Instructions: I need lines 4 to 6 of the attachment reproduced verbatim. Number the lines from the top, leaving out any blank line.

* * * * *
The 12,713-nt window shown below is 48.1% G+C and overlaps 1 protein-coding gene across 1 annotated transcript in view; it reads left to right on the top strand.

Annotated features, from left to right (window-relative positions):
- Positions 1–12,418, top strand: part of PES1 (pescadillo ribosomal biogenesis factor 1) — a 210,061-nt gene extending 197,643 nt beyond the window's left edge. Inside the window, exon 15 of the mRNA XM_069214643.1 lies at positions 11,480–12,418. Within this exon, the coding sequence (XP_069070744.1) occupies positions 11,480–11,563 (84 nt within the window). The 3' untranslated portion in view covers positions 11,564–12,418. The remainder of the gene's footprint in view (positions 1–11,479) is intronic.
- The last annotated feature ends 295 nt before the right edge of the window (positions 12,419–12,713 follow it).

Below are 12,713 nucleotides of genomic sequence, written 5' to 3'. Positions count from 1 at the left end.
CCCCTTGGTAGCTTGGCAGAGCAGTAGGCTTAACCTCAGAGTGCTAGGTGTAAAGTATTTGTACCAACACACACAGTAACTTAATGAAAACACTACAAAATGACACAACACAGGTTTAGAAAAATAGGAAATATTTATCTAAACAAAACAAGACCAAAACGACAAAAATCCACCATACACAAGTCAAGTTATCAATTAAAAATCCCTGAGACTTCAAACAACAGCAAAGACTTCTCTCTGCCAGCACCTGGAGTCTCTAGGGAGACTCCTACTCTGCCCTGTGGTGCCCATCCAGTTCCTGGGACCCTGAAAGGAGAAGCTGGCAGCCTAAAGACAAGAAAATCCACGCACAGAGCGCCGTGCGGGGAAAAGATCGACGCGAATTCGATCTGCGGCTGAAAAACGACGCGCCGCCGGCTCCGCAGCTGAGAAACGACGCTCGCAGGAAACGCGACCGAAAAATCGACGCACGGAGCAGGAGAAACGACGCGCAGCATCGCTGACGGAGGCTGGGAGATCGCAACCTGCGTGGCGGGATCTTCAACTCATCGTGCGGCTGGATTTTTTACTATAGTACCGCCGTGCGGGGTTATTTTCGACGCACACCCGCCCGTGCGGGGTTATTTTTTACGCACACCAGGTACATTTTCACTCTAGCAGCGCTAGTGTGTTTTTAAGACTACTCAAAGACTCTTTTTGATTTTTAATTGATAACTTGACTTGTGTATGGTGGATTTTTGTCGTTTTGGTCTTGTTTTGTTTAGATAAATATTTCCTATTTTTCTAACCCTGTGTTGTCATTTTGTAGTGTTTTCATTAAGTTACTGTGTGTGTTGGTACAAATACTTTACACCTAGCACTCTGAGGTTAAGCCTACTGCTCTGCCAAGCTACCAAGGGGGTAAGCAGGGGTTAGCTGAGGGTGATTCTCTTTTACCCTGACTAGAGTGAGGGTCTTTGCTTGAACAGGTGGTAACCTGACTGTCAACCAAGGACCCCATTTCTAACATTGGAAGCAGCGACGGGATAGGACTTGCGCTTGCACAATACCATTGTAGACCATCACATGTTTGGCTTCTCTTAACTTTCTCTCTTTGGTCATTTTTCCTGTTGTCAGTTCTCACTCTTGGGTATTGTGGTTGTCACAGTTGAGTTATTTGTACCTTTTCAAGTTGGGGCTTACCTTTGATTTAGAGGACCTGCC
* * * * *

- The last annotated feature ends 295 nt before the right edge of the window (positions 12,419–12,713 follow it).

Below are 12,713 nucleotides of genomic sequence, written 5' to 3'. Positions count from 1 at the left end.
CCCCTTGGTAGCTTGGCAGAGCAGTAGGCTTAACCTCAGAGTGCTAGGTGTAAAGTATTTGTACCAACACACACAGTAACTTAATGAAAACACTACAAAATGACACAACACAGGTTTAGAAAAATAGGAAATATTTATCTAAACAAAACAAGACCAAAACGACAAAAATCCACCATACACAAGTCAAGTTATCAATTAAAAATCCCTGAGACTTCAAACAACAGCAAAGACTTCTCTCTGCCAGCACCTGGAGTCTCTAGGGAGACTCCTACTCTGCCCTGTGGTGCCCATCCAGTTCCTGGGACCCTGAAAGGAGAAGCTGGCAGCCTAAAGACAAGAAAATCCACGCACAGAGCGCCGTGCGGGGAAAAGATCGACGCGAATTCGATCTGCGGCTGAAAAACGACGCGCCGCCGGCTCCGCAGCTGAGAAACGACGCTCGCAGGAAACGCGACCGAAAAATCGACGCACGGAGCAGGAGAAACGACGCGCAGCATCGCTGACGGAGGCTGGGAGATCGCAACCTGCGTGGCGGGATCTTCAACTCATCGTGCGGCTGGATTTTTTACTATAGTACCGCCGTGCGGGGTTATTTTCGACGCACACCCGCCCGTGCGGGGTTATTTTTTACGCACACCAGGTACATTTTCACTCTAGCAGCGCTAGTGTGTTTTTAAGACTACTCAAAGACTCTTTTTGATTTTTAATTGATAACTTGACTTGTGTATGGTGGATTTTTGTCGTTTTGGTCTTGTTTTGTTTAGATAAATATTTCCTATTTTTCTAACCCTGTGTTGTCATTTTGTAGTGTTTTCATTAAGTTACTGTGTGTGTTGGTACAAATACTTTACACCTAGCACTCTGAGGTTAAGCCTACTGCTCTGCCAAGCTACCAAGGGGGTAAGCAGGGGTTAGCTGAGGGTGATTCTCTTTTACCCTGACTAGAGTGAGGGTCTTTGCTTGAACAGGTGGTAACCTGACTGTCAACCAAGGACCCCATTTCTAACATTGGAAGCAGCGACGGGATAGGACTTGCGCTTGCACAATACCATTGTAGACCATCACATGTTTGGCTTCTCTTAACTTTCTCTCTTTGGTCATTTTTCCTGTTGTCAGTTCTCACTCTTGGGTATTGTGGTTGTCACAGTTGAGTTATTTGTACCTTTTCAAGTTGGGGCTTACCTTTGATTTAGAGGACCTGCC